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HIV Re-emerges in Boston Bone Marrow Transplant Patients


Two bone marrow stem cell recipients who had undetectable HIV according to the most sensitive tests for months after an experimental antiretroviral therapy (ART) interruption have experienced viral rebound and had to restart treatment, frustrating hopes for a functional cure, according to a report at the 6th International Workshop on HIV Persistence during Therapy last week in Miami.

Timothy Henrich and Daniel Kuritzkes from Brigham and Women’s Hospital first reported at the 2012 International AIDS Conferencethat 2 Boston men with HIV who had received donor stem cell transplants to treat lymphoma had no detectable traces of the virus.

Unlike the Berlin Patient, Timothy Brown, these patients received donor stem cells that were susceptible to HIV infection. Brown's donor had a double CCR5-delta-32 mutation, meaning those stem cells did not express the CCR5 co-receptor that most strains of HIV use to enter cells. Brown, who had leukemia, received an intensive chemotherapy and radiation conditioning regimen to kill off his diseased immune cells so that the donor stem cells could reconstitute a new immune system. He stopped ART at the time of transplantation and remains free of viable HIV 6 years later.

While the Boston patients received normal stem cells, they themselves were CCR5-delta-32 heterozygous, meaning they had a single copy of the protective mutation. In contrast to the potent chemotherapy Brown received, these men used a milder conditioning regimen and were able to stay on ART throughout the transplant process. After maintaining undetectable HIV according to the most sensitive tests for a few years, they underwent analytic ART interruption with frequent monitoring.

At the International AIDS Society this past summer, Henrich reported that the men continued to have undetectable plasma HIV RNA as well as undetectable integrated HIV DNA in peripheral blood mononuclear cells after 7 and 15 weeks off treatment. This finding raised hopes that some aspect of the stem cell transplant process -- other than resistant donor cells, which is difficult to replicate -- might lead to a functional cure, or the ability to maintain viral suppression without disease progression in the absence of ART.

However, as first described last week in the Boston Globe, Henrich reported at the Persistence Workshop that HIV had come back in both men. The first patient showed signs of HIV re-emergence in August, just a month after the IAS conference. The other, who opted to stay off ART, continued to appear HIV-free for 8 months, at which point he too experienced viral rebound. Both men have since restarted antiretroviral treatment and are doing well.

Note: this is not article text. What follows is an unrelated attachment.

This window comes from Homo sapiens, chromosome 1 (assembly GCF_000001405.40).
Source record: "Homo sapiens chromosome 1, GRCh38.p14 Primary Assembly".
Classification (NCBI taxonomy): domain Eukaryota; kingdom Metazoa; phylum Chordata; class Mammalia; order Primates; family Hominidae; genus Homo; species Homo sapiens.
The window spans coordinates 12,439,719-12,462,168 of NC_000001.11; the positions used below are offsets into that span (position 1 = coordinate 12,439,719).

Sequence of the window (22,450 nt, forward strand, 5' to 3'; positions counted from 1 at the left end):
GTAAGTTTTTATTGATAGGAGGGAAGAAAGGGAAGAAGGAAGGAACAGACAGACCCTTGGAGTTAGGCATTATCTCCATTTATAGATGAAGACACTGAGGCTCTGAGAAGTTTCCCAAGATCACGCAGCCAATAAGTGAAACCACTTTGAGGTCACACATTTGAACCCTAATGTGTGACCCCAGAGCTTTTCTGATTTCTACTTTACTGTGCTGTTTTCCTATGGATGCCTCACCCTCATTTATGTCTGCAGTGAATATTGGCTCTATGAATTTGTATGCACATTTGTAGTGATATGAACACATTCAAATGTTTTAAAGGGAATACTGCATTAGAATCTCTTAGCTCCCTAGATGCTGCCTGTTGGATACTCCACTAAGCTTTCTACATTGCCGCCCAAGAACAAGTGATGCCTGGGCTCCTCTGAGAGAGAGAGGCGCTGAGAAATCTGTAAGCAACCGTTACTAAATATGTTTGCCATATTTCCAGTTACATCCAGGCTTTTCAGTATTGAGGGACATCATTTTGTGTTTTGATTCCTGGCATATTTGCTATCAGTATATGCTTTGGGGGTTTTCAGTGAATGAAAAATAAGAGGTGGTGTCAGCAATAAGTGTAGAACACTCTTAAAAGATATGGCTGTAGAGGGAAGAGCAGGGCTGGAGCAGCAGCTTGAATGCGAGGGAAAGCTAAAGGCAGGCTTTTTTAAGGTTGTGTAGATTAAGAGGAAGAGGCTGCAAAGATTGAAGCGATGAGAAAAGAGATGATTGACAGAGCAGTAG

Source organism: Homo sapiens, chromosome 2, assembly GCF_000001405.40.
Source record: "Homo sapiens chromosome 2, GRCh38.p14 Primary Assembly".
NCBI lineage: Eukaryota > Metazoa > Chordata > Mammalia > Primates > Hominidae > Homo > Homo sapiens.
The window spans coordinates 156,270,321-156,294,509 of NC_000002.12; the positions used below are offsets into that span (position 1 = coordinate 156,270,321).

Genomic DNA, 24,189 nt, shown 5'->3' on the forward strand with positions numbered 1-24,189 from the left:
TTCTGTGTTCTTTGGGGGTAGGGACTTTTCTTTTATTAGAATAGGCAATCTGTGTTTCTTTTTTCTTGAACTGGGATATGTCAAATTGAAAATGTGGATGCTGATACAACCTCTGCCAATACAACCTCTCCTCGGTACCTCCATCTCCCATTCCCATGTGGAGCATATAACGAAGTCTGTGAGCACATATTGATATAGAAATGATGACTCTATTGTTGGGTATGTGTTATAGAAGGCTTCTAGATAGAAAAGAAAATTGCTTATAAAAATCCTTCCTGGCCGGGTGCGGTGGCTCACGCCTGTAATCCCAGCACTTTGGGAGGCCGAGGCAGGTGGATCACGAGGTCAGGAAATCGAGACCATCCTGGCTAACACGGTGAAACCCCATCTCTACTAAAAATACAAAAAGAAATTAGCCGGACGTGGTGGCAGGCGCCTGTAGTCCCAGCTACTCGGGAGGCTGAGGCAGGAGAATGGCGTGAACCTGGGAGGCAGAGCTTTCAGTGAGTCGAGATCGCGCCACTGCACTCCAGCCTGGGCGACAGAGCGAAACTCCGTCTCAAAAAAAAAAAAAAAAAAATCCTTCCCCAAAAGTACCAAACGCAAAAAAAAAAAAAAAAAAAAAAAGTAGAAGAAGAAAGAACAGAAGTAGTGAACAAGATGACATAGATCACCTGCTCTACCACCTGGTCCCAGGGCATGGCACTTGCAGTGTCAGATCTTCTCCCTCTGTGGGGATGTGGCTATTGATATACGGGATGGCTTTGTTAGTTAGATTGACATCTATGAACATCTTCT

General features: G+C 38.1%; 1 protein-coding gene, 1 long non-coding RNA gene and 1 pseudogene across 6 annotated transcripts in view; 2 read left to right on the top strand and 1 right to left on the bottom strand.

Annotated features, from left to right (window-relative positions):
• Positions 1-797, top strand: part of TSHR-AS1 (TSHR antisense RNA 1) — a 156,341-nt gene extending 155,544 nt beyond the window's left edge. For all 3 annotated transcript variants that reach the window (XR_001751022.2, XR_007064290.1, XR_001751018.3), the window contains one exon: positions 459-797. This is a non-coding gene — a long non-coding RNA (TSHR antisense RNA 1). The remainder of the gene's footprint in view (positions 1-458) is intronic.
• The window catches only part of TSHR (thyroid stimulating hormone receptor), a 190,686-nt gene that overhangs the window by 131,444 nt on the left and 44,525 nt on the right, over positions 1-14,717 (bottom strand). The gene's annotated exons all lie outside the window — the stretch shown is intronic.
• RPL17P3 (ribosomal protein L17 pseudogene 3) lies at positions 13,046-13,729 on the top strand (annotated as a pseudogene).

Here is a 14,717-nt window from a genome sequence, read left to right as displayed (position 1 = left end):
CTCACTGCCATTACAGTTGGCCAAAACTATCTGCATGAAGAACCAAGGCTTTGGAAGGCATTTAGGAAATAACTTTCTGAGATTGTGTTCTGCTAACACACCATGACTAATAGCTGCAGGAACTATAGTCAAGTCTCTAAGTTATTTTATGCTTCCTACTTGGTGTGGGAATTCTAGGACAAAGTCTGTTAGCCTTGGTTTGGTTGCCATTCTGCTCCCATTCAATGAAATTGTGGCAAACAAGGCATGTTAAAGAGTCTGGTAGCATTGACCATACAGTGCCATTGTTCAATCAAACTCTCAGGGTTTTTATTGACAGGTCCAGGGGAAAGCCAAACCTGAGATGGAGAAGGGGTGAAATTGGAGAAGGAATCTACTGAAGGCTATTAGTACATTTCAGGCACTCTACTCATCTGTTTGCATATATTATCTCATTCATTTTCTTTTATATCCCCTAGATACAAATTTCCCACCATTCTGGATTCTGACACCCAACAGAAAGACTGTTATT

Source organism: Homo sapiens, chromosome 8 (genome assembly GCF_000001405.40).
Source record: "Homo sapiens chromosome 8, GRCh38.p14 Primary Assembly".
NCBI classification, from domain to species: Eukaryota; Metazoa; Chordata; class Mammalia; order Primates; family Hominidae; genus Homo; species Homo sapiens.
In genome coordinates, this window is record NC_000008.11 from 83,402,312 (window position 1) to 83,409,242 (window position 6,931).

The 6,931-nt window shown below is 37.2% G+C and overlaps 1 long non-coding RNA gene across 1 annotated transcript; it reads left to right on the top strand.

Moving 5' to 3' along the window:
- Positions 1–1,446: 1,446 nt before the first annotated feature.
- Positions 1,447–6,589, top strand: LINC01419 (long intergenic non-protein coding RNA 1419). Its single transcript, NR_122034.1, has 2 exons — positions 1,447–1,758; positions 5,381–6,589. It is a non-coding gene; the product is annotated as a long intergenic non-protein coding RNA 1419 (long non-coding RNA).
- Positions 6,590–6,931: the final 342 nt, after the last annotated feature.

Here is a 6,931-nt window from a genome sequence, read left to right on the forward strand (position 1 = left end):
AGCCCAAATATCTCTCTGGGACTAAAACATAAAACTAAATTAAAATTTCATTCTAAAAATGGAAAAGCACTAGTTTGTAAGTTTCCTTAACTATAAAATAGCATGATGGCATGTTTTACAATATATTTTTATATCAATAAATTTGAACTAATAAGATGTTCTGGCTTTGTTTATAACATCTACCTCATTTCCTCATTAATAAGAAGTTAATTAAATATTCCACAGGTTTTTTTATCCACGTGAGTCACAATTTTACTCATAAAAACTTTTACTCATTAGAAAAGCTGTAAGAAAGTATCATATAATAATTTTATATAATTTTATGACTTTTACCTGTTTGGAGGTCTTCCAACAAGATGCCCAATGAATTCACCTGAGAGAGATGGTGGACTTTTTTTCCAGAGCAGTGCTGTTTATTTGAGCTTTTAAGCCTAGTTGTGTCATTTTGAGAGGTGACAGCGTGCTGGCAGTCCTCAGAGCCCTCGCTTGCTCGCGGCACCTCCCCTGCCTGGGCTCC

This re-emergence, Henrich said, indicates that the virus is able to hide in reservoirs in the body where researchers have difficulty finding it using existing tools. He noted that it is still unclear what led to the prolonged post-transplant suppression, or why one man was able to hold off its return significantly longer than the other.

As described in an abstract presented at the Miami meeting, Henrich's team used data from the 2 men in a mathematical model to estimate the residual latent reservoir of virus in host cells, in an effort to predict how many infected cells may remain after stem cell transplantation and how long patients should be monitored after ART interruption. After 8 and 15 weeks off therapy, "there is high probability that the patients’ total reservoir sizes are less than 15,000 and 6000 cells, respectively," they concluded. "Residual latent reservoirs may be present, but at levels orders of magnitude below the limit of detection of experimental assays necessitating other methods to estimate viral rebound probabilities and times."

Henrich's team has not yet completed their analysis of these patients, and are expected to present further details at the Conference on Retroviruses and Opportunistic Infections (CROI) next March in Boston.

While these results are disappointing, cure researcher Steven Deeks from the University of California at San Francisco told the Globe than the Boston patients "dramatically advanced the cure research agenda."



T Henrich. Challenges and Strategies Towards Functional Cure: How Low Do You Need To Go. 6th International Workshop on HIV Persistence during Therapy. Miami, December 3-6, 2013. Abstract 45.

T Henrich, E Hanhauser, L Harrison, et al. CCR5-delta-32 Heterozygosity and HIV-1 DNA Reservoir Size in Individuals on Suppressive Antiretroviral Therapy. 6th International Workshop on HIV Persistence during Therapy. Miami, December 3-6, 2013. Abstract 94.

T Henrich, AL Hill, E Goldstein, et al. Mathematical Modeling of HIV-1 Latent Reservoir Dynamics Following Hematopoietic Stem Cell Transplantation. 6th International Workshop on HIV Persistence during Therapy. Miami, December 3-6, 2013. Abstract 130.

Other Source

K Lazar. HIV virus returns after cure hope rose. Boston Globe. December 6, 2013.